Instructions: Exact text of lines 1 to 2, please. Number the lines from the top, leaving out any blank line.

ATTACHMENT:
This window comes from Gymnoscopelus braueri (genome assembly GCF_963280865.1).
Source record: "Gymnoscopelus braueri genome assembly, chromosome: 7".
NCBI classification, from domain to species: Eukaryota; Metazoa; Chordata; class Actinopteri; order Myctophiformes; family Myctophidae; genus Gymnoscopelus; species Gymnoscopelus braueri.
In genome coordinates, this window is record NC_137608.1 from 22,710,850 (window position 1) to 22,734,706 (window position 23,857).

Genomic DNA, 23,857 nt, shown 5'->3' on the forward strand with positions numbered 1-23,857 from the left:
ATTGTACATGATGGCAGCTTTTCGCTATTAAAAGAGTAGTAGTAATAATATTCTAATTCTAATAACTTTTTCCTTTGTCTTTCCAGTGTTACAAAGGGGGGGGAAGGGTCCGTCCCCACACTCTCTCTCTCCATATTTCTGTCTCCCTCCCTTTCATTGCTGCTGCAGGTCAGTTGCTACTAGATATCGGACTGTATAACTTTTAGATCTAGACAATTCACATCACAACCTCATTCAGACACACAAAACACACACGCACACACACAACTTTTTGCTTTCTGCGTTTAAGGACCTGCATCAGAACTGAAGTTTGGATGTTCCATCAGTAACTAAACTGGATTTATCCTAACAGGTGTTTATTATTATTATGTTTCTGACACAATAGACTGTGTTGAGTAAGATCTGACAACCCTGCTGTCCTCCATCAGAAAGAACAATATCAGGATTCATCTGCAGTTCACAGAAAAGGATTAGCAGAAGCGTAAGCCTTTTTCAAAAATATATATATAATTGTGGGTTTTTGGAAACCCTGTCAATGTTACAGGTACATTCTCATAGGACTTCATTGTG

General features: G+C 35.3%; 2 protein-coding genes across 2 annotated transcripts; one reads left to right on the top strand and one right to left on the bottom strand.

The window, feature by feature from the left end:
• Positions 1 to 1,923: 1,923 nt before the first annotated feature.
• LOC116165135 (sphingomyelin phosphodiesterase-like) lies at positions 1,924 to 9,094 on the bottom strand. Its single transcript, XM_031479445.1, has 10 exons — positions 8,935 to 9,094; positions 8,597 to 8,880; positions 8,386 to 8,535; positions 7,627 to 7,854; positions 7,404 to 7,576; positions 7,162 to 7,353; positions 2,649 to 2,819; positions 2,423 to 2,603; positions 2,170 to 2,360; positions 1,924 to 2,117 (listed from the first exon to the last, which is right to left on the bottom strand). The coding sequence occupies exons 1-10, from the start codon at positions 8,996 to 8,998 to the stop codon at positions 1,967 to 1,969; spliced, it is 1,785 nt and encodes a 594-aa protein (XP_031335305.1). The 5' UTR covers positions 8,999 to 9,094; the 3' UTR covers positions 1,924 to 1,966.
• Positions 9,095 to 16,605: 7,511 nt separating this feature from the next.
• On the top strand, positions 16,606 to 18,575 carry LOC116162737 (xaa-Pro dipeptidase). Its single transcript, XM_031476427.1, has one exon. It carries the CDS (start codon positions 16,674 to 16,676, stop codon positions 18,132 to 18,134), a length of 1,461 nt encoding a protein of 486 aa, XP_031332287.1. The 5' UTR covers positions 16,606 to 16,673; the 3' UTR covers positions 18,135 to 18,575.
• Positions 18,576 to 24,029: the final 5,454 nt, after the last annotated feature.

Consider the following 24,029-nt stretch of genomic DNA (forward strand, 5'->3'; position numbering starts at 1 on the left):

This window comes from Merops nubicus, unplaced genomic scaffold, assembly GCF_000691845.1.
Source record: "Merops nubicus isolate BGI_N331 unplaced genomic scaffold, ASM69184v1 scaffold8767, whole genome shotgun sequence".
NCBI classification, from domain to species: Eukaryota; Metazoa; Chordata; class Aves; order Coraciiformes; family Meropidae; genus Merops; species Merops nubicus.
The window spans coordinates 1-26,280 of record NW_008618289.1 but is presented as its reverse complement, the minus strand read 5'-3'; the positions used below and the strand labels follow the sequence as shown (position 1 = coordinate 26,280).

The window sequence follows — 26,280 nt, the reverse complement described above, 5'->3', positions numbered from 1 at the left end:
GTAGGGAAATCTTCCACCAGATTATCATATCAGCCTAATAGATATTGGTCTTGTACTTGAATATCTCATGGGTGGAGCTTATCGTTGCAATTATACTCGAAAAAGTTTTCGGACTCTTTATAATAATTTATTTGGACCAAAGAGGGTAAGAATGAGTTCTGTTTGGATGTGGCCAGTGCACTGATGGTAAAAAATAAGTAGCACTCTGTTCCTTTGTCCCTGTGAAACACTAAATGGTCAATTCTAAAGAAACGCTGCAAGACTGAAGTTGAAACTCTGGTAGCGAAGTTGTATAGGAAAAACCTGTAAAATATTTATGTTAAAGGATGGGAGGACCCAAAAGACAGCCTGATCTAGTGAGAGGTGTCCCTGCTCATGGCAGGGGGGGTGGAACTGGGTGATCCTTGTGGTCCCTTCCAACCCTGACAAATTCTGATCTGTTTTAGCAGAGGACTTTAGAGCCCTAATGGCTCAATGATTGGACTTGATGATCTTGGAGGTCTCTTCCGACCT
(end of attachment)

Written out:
This window comes from Gymnoscopelus braueri (genome assembly GCF_963280865.1).
Source record: "Gymnoscopelus braueri genome assembly, chromosome: 7".